Among patients with opioid dependence, both methadone and buprenorphine maintenance treatments improve medication adherence (147–150), ART uptake (149, 150), and biomarkers (147, 151, 152). Integration of buprenorphine into HIV clinical care settings increased retention in care and ART prescription in 1 RCT, but ART adherence was unchanged because most patients were already adherent to ART at baseline (153).
Recommendation 28: DAART is recommended for individuals with substance use disorders (I B).
Four RCTs (154–157) and 3 prospective cohort studies (158–160) of DAART showed significant HIV-1 RNA or CD4 cell count improvements compared with self-administered therapy. Follow-up data from 1 trial, however, failed to demonstrate persistent effects on biological outcomes after DAART was discontinued (157).
Recommendation 29: Integration of DAART into methadone maintenance treatment for opioid-dependent patients is recommended (II B).
One RCT and several longitudinal cohort studies report improved HIV-1 RNA and adherence outcomes when DAART is integrated into methadone maintenance. Among 77 stable patients receiving methadone maintenance treatment, DAART compared with self-administered therapy significantly improved ART adherence and viral suppression over 24 weeks (161). Similarly, 3 prospective observational studies of DAART confirm improved CD4 counts and viral suppression over 12 (162, 163) and 24 (164) months compared with contemporaneous controls. Long-term durability of benefit has not been confirmed.
Mental health disorders may predispose individuals to acquiring HIV, are common among individuals living with HIV, and present serious challenges for HIV treatment adherence. A meta-analysis of 95 studies found a significant relationship between depression and ART nonadherence that was consistent across patients in resource-rich and resource-limited settings (165). Research has linked depressive symptoms to poor HIV care engagement and health outcomes, including impaired immunologic response and mortality.
Recommendation 30: Screening, management, and treatment for depression and other mental illnesses in combination with adherence counseling are recommended (II A).
Randomized, controlled trials indicate that cognitive–behavioral therapy for depression and psychosocial stress improves ART adherence when conducted in tandem with ART adherence counseling (115, 116, 166, 167). Combined mental health and ART adherence counseling interventions have shown significant reductions in depressive symptoms, improved ART adherence, and improved treatment outcomes in RCTs (115, 166, 167). In contrast, an RCT of a stress management intervention with no ART adherence counseling reduced psychological distress but did not improve ART adherence or treatment outcomes (116). Evidence further indicates that pharmacologic treatment of depression is beneficial for ART adherence and treatment outcomes (168–170).
Prevalence of HIV and AIDS is higher among incarcerated populations in low-, middle-, and high-income countries (171). Globally, incarceration negatively affects continuity of care; development of trust; and, ultimately, optimal adherence (172). Incarceration provides a public health opportunity to provide ART to HIV-infected persons; however, barriers to ART delivery and adherence exist (173–175), and unintended ART interruptions sometimes occur after release (176). Key challenges to ART adherence among criminal justice populations include identifying successful strategies for medication distribution that preserve confidentiality and avoid stigma (177–180) and maintaining persistent ART use during transitions from correctional facilities to the community (181–183).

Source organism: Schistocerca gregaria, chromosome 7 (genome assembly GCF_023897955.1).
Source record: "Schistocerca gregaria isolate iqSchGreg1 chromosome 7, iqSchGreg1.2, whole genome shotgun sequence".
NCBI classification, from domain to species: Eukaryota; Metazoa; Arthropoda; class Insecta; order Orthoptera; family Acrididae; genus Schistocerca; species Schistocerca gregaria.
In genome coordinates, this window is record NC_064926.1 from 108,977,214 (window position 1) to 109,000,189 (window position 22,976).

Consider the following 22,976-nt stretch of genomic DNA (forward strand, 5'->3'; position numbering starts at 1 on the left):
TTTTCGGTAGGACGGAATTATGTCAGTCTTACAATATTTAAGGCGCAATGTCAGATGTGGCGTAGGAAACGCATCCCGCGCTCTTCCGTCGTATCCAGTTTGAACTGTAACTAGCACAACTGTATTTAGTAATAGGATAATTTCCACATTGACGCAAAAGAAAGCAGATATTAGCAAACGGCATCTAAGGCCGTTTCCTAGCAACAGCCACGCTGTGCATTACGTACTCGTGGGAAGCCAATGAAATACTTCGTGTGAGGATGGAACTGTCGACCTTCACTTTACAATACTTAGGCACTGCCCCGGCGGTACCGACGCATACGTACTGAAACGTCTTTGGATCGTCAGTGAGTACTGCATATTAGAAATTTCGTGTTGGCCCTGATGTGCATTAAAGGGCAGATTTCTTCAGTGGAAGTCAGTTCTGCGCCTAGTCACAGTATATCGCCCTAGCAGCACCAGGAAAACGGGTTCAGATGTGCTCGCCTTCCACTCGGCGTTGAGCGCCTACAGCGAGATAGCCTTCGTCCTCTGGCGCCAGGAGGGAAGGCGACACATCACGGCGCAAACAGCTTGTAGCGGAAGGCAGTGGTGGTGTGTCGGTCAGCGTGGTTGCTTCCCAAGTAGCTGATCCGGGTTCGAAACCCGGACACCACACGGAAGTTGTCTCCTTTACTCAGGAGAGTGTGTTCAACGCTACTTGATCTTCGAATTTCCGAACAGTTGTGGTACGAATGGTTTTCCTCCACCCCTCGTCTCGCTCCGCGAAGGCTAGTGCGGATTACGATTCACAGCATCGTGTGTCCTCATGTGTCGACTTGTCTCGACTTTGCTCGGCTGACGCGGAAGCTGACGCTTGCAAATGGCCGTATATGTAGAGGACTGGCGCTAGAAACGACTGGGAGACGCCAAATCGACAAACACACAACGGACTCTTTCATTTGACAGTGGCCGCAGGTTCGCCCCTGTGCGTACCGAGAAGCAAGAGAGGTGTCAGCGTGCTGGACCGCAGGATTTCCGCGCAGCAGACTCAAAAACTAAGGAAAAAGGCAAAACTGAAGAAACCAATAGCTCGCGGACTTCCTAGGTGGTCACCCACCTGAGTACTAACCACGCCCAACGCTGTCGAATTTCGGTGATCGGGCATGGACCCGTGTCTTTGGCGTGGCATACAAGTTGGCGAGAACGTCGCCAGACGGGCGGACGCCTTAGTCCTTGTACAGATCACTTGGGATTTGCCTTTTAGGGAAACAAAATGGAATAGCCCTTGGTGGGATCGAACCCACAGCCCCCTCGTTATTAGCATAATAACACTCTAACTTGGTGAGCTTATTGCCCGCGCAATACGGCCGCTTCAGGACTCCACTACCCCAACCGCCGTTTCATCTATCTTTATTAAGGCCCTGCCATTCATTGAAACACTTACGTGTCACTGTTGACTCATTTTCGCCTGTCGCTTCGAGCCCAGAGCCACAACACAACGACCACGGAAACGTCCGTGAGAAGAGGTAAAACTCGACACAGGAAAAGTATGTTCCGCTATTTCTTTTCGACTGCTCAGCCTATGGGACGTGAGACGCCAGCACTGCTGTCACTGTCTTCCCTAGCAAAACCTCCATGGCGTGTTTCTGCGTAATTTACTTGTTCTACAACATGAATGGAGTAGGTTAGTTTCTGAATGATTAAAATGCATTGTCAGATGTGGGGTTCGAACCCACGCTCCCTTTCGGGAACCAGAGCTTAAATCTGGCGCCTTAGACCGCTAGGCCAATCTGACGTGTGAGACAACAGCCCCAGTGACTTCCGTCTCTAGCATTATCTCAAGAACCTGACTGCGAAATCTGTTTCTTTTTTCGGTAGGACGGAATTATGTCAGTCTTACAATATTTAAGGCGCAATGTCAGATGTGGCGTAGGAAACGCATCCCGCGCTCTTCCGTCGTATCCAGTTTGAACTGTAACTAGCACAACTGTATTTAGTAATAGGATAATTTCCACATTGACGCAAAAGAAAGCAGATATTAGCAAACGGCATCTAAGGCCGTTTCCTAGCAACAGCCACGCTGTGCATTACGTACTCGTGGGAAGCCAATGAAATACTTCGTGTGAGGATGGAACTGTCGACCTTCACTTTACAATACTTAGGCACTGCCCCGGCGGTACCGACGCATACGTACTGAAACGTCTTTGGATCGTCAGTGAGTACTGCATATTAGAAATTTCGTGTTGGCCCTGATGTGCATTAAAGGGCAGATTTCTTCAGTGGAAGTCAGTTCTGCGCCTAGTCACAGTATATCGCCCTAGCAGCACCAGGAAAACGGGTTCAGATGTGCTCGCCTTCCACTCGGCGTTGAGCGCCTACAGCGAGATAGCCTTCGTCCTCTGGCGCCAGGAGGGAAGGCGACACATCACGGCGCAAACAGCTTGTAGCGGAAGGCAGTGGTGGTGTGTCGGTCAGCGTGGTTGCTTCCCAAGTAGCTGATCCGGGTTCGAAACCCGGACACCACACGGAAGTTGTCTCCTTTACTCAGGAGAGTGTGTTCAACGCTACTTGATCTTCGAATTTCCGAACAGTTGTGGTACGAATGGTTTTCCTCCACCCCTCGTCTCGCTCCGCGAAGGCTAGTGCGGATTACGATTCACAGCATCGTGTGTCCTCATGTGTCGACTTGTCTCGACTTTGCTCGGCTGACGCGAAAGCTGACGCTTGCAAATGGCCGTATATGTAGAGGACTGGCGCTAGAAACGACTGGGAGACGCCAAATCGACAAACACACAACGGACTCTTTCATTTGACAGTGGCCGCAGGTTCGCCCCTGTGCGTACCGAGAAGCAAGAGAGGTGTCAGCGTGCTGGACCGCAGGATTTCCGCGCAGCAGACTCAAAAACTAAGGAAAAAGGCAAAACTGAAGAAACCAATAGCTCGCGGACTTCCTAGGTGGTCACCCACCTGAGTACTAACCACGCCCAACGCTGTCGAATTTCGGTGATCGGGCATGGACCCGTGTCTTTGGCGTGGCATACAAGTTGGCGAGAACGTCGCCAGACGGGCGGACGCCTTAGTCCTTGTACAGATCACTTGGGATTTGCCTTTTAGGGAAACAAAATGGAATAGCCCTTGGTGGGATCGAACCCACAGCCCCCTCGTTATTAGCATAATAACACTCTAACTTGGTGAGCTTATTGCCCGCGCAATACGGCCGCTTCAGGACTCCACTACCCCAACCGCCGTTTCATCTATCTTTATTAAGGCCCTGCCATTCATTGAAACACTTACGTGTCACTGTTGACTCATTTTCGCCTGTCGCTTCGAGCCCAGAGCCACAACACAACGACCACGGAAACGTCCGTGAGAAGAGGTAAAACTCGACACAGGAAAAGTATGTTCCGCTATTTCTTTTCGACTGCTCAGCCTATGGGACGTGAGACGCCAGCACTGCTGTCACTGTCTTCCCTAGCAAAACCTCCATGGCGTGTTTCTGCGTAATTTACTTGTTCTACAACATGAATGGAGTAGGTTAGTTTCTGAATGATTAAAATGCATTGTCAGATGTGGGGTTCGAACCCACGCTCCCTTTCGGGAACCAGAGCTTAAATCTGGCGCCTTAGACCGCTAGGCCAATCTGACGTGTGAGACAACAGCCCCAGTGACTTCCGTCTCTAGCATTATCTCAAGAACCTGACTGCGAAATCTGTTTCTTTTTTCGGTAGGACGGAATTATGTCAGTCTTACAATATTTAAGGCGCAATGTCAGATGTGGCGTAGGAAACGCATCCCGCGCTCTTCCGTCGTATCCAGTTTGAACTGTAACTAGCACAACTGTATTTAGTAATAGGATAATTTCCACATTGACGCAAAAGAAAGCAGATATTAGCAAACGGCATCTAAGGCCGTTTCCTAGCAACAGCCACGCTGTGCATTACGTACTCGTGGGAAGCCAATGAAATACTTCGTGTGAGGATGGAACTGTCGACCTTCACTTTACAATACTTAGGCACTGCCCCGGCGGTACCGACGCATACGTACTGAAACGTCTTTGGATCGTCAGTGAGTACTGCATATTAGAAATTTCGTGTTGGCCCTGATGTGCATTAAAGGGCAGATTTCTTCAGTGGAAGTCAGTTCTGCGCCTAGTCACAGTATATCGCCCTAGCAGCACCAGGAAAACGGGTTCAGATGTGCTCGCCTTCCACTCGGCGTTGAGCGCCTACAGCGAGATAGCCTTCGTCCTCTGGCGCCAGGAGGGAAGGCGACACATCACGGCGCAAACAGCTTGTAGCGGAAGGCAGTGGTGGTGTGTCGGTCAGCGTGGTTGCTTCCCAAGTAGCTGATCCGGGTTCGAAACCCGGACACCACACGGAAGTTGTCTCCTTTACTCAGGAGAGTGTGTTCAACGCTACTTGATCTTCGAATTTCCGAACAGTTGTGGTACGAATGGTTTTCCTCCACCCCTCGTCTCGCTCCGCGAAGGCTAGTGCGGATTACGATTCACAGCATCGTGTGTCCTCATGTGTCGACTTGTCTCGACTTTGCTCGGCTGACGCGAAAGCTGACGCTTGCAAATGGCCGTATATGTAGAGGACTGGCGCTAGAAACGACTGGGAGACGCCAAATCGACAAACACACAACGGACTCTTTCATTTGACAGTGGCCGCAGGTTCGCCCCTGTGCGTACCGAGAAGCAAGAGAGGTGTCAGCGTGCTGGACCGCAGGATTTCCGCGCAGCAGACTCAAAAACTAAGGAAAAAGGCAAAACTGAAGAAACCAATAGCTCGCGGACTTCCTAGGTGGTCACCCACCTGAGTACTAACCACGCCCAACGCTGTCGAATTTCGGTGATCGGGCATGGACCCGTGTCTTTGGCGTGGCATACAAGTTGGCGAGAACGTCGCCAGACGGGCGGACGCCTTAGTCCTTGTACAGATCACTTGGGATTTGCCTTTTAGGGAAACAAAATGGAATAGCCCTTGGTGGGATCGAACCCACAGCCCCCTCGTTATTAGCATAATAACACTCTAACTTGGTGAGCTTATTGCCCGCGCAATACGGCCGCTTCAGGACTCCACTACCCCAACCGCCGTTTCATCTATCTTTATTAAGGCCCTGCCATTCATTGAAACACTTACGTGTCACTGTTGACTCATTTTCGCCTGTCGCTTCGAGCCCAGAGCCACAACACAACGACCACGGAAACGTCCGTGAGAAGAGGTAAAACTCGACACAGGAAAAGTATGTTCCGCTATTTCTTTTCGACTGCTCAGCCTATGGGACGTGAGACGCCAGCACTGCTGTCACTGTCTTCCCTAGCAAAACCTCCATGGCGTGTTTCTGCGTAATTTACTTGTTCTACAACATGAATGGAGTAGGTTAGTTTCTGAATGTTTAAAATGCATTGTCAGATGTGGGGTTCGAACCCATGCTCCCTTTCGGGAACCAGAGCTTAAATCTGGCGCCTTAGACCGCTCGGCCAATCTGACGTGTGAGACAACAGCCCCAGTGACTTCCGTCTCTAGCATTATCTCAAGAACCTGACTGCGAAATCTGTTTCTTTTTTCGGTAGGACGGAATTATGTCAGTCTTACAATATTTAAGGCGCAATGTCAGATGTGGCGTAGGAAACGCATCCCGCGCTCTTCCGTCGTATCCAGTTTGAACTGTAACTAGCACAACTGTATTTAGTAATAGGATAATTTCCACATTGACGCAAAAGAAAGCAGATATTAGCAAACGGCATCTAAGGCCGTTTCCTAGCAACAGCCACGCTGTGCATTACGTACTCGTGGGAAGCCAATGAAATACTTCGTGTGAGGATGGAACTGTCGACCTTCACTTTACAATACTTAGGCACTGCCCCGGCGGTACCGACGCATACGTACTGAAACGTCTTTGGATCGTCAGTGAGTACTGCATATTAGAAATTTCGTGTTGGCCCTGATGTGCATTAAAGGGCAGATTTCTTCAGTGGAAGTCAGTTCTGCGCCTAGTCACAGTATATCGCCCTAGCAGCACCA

Recommendation 31: DAART is recommended during incarceration (III B) and may be considered upon release to the community (II C).
In a small, comparative observational study of 84 Italian prisoners, DAART in prison was associated with a higher proportion of patients with viral suppression to levels less than 400 copies/mL than was self-administered treatment (158). A small RCT compared ART adherence for DAART with that for self-administered treatment in 43 prisoners (184). Overall adherence was high at 92%, with a higher adherence rate in the DAART group than in the self-administered treatment group. Another RCT compared DAART given daily by community outreach workers versus self-administered treatment among 154 postrelease patients (155). Six months after release, DAART was superior to self-administered treatment in achieving viral suppression to levels less than 400 copies/mL and less than 50 copies/mL.
In communities where stable housing is a societal norm, homeless persons represent a special population with respect to ART adherence because of the multiple and often interrelated adherence challenges in this population (such as unstable housing, mental illness, substance use disorders, food insecurity, mistrust of the health care system, incarceration, and inconsistent provider–patient relationships). Homelessness itself often disrupts daily routines, including medication taking, and can make medication storage difficult. In highly resourced countries, many homeless people have concomitant mental illness or substance use disorders that are associated with incomplete adherence (185). Mistrust of the health system and inconsistent provider–patient relationships can contribute to delayed entry into care (186). The homeless have competing survival needs, including food access, which have been associated with incomplete adherence and poor viral suppression (187). Excellent adherence and reliable viral suppression can, however, be achieved despite these multiple barriers (61, 188).